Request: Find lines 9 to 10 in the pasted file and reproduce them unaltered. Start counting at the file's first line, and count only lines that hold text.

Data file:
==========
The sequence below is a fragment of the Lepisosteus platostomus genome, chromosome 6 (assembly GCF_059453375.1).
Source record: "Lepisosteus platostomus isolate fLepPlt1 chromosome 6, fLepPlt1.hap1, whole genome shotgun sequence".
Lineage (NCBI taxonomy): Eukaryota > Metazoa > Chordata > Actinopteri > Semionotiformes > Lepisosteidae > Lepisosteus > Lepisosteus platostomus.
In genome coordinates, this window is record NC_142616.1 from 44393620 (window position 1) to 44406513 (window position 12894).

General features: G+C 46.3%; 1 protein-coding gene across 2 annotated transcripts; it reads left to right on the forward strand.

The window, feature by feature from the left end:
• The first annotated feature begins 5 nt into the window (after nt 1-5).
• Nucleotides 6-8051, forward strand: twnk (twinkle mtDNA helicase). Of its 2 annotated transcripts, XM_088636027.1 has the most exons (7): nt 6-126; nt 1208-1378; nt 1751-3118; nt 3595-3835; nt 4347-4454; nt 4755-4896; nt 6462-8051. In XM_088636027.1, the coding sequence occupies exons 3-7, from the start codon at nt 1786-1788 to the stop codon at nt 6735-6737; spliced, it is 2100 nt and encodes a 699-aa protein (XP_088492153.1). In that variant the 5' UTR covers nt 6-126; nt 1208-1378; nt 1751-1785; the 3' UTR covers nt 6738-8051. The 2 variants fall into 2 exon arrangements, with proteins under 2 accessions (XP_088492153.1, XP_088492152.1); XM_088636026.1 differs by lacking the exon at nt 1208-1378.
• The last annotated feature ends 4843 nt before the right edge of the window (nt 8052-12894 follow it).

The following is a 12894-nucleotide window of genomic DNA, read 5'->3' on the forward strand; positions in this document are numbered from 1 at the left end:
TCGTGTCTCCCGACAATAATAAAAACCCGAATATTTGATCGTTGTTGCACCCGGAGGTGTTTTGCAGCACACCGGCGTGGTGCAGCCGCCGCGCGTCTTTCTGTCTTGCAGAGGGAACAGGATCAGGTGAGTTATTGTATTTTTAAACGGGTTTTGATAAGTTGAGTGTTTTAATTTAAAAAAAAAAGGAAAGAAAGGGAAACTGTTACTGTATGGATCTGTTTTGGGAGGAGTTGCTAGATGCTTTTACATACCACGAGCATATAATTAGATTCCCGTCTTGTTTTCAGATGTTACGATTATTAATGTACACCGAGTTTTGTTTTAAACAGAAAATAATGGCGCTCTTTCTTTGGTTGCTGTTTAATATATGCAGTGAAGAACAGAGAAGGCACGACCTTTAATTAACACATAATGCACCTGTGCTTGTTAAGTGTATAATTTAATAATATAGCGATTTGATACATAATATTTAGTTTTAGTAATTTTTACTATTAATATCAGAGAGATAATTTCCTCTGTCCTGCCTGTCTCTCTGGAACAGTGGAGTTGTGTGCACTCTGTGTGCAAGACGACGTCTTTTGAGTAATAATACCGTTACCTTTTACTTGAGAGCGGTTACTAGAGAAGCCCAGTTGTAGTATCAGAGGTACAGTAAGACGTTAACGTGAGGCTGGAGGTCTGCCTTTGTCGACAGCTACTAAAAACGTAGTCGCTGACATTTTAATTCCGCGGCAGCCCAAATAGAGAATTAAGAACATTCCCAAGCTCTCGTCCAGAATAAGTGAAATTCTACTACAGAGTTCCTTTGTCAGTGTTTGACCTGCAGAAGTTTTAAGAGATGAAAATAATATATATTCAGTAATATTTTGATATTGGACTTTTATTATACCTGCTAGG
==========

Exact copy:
• The last annotated feature ends 4843 nt before the right edge of the window (nt 8052-12894 follow it).

The following is a 12894-nucleotide window of genomic DNA, read 5'->3' on the forward strand; positions in this document are numbered from 1 at the left end: